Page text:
I shared with Adler his enthusiasm for the lyric beauty of Lewis’ voice. Unlike his performances in German and Italian I had seen him perform in the past, “Fledermaus”, like San Francisco’s production of “Wozzeck”, provided Lewis an opportunity to sing in English (in the Martins translation of “Fledermaus”) and to exhibit his comic abilities.
Thomas Stewart’s Falke and Raymond Wolansky’s Frank
Two other San Francisco Opera favorites, Scottish baritone Thomas Stewart and American baritone Raymond Wolansky were sang with distinction and acted hilariously respectively as Doctor Falke, the perpetrator on the hoax on Eisenstein and the police official Frank.
[Below: Baritone Raymond Wolansky was Frank; resized image of an historic photograph.]
Sona Cervena’s Prince Orlofsky
The Czech mezzo-soprano Sona Cervena, who spent nearly decades in comic and dramatic character roles at the San Francisco Opera. Of the many roles that I saw Cervena perform, it was her Orlofsky that was most memorable.
Always the perfect role for an over-the-top performer (I’ve seen both males and females cast in the part) her studied Czech accent provided an authentically Middle European grounding to Orlofsky as master of party-time ceremonies!
[Below: Mezzo-soprano Sona Cervena as Prince Orlofsky; edited image, based on a Dennis Galloway photograph, courtesy of the San Francisco Opera.]
Paul Hager’s direction and Oliver Smith’s sets
The production was shockingly lavish, not for me, who had no preconceived ideas of what “Fledermaus” should look like.
Oliver Smith, one of the reigning talents on Broadway (who also created the sets for the season’s new production of Mozart’s “Don Giovanni” that I will report on later) decided to make a “big production” of the operetta, unnerving the San Francisco Examiner critic Arthur Bloomfield (who later became a friend and a contributer to the operawarhorses.com website) who called it “blatantly a contradiction of the San Francisco Opera style – a style in which lightness and buoyancy of scenic design are the rule”.
Bloomfield exclaimed that “designer Oliver Smith, used to providing visual distractions for tiresome Broadway musicals, joined Hager is a massive choking of humanity. . . Exotic couches, with paintings attached to them like huge windshields for horseless carriages, kept moving itchily back and forth. Pieces of scenery flew up and down . . . Tiers of boxes on each side of the stage turned this way and that. And the lights went up and down as if there were trouble at the nearest . . . substation. . . Very likely the production would not have gone so awry if Adler hadn’t been convinced that Fledermaus in the opera house had to be BIG.”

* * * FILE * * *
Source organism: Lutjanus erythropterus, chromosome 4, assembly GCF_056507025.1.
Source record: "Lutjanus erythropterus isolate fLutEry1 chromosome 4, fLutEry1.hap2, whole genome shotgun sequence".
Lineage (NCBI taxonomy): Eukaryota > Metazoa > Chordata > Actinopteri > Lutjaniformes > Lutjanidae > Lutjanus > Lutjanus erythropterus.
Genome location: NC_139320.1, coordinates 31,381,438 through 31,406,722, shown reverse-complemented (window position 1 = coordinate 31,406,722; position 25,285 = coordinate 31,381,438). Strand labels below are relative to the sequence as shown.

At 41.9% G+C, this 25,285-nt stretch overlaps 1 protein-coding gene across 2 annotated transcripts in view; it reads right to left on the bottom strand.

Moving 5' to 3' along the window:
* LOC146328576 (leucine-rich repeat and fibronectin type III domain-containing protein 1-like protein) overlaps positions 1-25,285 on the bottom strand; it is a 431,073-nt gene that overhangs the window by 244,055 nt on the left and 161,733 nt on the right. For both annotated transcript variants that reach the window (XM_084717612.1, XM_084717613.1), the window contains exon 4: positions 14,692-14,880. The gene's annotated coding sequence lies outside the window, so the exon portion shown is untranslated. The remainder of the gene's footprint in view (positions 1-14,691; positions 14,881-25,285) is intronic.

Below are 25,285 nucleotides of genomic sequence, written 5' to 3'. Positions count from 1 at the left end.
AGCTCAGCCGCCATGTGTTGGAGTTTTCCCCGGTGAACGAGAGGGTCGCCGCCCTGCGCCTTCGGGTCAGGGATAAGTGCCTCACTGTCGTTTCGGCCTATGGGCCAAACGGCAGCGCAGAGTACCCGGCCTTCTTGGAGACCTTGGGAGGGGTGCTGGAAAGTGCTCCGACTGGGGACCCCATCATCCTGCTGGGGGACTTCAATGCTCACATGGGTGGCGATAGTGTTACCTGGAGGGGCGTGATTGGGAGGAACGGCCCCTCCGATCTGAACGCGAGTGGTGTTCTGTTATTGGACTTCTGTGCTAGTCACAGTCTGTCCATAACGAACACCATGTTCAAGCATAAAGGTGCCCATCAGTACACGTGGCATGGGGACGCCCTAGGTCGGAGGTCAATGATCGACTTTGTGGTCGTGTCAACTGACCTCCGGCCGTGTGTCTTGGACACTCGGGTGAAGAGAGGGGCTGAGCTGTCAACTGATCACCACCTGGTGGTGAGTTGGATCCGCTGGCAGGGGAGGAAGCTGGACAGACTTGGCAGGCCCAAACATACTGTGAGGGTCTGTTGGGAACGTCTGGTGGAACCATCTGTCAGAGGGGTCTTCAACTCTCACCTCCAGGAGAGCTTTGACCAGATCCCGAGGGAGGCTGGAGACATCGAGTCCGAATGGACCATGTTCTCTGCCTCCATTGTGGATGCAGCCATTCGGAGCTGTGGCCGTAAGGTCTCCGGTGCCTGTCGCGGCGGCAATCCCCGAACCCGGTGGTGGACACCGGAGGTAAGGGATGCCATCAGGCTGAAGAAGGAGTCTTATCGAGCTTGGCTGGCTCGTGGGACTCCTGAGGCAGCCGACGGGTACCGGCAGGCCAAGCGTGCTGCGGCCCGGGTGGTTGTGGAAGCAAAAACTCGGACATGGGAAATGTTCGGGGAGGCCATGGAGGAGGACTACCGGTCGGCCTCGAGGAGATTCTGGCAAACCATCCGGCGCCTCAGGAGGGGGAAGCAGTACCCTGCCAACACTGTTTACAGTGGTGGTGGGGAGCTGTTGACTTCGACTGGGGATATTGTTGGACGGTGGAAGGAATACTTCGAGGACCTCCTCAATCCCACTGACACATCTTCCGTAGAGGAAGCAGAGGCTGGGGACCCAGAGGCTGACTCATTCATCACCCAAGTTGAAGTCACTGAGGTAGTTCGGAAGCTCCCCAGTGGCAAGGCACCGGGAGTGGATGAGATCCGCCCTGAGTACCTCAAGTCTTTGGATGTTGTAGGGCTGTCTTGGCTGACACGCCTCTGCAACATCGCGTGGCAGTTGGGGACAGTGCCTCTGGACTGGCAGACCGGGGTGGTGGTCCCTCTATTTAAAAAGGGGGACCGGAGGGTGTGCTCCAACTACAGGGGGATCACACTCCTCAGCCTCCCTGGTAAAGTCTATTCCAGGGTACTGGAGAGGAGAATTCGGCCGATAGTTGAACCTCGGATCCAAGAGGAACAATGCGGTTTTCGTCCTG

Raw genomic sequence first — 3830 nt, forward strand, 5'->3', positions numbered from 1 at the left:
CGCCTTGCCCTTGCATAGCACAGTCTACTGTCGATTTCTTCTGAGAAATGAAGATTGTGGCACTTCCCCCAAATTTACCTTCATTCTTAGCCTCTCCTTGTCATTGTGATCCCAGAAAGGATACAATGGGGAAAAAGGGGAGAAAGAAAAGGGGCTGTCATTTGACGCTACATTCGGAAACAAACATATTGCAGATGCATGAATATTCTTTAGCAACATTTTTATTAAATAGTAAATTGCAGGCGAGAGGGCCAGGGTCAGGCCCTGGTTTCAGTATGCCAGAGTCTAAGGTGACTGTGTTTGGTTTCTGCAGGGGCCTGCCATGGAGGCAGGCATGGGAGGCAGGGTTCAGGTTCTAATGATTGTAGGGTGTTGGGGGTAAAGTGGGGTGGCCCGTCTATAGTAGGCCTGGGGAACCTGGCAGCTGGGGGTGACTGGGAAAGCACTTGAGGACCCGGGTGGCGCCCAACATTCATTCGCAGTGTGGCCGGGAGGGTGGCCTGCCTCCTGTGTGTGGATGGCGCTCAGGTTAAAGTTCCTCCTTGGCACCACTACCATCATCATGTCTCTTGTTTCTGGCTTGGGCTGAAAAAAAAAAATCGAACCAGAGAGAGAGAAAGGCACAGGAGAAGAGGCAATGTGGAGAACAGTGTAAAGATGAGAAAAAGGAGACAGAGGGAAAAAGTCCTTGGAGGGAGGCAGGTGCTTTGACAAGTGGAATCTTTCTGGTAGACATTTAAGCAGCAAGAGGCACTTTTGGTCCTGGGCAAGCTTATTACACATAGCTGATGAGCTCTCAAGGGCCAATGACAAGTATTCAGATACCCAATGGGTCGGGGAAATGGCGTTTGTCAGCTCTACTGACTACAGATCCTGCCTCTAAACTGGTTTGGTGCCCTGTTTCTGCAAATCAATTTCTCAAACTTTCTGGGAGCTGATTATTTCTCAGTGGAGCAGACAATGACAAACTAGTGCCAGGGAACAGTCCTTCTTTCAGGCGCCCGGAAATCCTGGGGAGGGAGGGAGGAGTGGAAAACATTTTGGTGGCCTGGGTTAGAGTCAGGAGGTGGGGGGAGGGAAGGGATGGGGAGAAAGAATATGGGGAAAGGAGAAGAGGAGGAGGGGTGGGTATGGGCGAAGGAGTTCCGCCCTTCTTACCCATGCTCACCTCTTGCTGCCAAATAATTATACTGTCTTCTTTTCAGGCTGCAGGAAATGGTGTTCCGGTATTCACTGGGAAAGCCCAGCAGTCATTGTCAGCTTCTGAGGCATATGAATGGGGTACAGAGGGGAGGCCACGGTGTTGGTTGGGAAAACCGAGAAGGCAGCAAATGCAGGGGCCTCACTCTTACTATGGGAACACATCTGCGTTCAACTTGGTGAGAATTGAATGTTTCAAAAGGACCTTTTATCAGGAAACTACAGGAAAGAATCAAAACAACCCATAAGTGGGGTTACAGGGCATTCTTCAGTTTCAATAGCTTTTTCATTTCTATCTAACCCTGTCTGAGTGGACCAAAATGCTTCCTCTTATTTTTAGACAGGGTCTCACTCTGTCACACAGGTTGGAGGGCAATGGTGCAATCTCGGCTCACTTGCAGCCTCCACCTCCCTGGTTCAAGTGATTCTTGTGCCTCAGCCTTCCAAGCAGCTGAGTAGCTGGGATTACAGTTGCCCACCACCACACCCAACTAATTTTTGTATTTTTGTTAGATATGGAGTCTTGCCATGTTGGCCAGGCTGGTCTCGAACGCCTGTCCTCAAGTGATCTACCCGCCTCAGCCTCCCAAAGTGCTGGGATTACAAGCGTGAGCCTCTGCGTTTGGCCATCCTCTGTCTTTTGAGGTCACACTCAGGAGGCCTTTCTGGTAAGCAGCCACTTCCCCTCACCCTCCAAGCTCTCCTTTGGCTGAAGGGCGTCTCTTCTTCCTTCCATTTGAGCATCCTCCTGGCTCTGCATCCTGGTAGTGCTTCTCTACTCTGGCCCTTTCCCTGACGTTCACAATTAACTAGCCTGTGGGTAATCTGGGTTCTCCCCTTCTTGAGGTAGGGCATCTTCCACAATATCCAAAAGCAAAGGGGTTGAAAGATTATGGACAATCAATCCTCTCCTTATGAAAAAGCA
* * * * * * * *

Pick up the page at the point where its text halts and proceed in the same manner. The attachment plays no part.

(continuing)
In fact, the production, with Smith’s sets, returned in 1973 as the vehicle for Dame Joan Sutherland’s role debut as Rosalinda (directed by Lotfi Mansouri, who Bloomfield credited with “correcting the excesses” in the 1965 “near-fiasco”) and again in 1984 for Dame Josephine Barstow’s Rosalinda.
My own memories of the production and revivals were that the original defects perceived by Arthur Bloomfield were far less in evidence that Bloomfield suggested. Therefore, whatever remedial corrections Bloomfield observed were of less importance to the San Francisco audience than to him.
[Below: Ann Roth’s costume designs for Rosalinda’s gown to be worn by Mary Costa; edited image, based on drawings, courtesy of the San Francisco Opera.]
Leopold Ludwig was the conductor, Zachary Zolov the choreographer. Andrew Foldi sang the role of the attorney, Dr Blind. Local radio and theater personality Scott Beach acted the comic role of the Jailer.
Alfred was sung by 48-year old heldentenor Brian Sullivan, whom I had seen as the Drum Major in Berg’s “Wozzeck”. I was to see him once more in the other Berg’s “Lulu”, the following Saturday night.